7. Children with AS take in information from their five senses as do “typical” children. The difference is that AS kids are not able to process it as quickly and can become overwhelmed by the amount of information that they are receiving. As a result, they may withdraw as a coping mechanism.

8. Due to the break of routine with family vacations, many parents of Aspergers and HFA children may avoid taking vacations. Steps can be taken to help make for a successful family vacation. One is sharing information with the child, like pictures or internet web pages. There are organizations that will make accommodations, if requested, to better manage uncertainty, crowds, noise disruption. This includes theme parks who allow “special needs” children to skip long lines and airlines or airports that may allow for a dry-run prior to the trip. Also, prepare prior to the trip so that there is a plan for managing boredom.

9. Environments with the least amount of disruption will help AS students remain calm. Speak in a quiet, non-disruptive tone and utilize a physical space that has a low level of disruption.

10. Many children with an autism spectrum disorder are hypersensitive to changes in sight, touch, smell, taste and sound. The sensory stimulus can be very distracting and can result in pain or anxiety. There are other autistic children who are hyposensitive and may not feel extreme changes in temperature or pain. Each of these has implications for making an autism-friendly environment.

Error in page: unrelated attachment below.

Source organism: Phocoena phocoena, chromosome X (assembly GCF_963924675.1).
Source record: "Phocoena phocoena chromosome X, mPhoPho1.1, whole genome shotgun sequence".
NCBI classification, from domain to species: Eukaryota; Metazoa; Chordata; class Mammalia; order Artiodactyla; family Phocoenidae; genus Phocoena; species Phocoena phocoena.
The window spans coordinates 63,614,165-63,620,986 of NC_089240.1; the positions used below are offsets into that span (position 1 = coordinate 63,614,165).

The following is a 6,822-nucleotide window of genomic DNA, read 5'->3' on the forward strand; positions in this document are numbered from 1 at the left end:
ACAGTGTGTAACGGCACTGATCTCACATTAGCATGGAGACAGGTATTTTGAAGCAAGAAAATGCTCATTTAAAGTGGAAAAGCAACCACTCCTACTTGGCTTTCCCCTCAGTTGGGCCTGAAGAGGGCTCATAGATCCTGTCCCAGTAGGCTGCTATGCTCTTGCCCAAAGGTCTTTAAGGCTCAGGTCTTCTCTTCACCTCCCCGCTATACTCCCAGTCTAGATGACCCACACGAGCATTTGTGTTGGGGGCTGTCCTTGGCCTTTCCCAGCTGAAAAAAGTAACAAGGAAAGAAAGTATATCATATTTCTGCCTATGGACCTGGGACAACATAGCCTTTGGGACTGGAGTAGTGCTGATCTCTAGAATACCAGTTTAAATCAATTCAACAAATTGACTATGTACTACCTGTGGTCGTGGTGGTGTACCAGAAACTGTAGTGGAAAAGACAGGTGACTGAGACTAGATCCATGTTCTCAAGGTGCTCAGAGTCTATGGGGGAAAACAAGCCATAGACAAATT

11. Providing the best outcomes for a child with AS may be difficult, complicated by each youngster's unique way of managing communication and interaction with others, associated disorders that make each youngster's situation unique, and emerging understandings of neuro-diversity. Teacher effectiveness can be optimized based on an awareness of the differences along the autism spectrum, acceptance that each youngster is unique, engagement of the youngster in social and educational activities, and employment of teaching methods that are found to be helpful with kids who have developmental disabilities. 

12. Since change of routine can be quite anxiety-producing for many AS children, a structured, predictable routine makes for calmer and happier transitions during the day.

13. Social stories have been a great method to communicate ways in which my Aspergers child can prepare herself for social interaction.

14. Talking about - or engaging in - activities that the AS child cares about is a great way to bond with him or her.

15. When you find out that your child may not be able to look you in the eyes, realize that he or she is not trying to be rude. It’s simply uncomfortable for some of these children to do.

More resources for parents of children and teens with High-Functioning Autism and Asperger's:

==> How To Prevent Meltdowns and Tantrums In Children With High-Functioning Autism and Asperger's

==> Parenting System that Significantly Reduces Defiant Behavior in Teens with Aspergers and High-Functioning Autism

==> Launching Adult Children with Asperger's and High-Functioning Autism: Guide for Parents Who Want to Promote Self-Reliance

==> Teaching Social Skills and Emotion Management to Children and Teens with Asperger's and High-Functioning Autism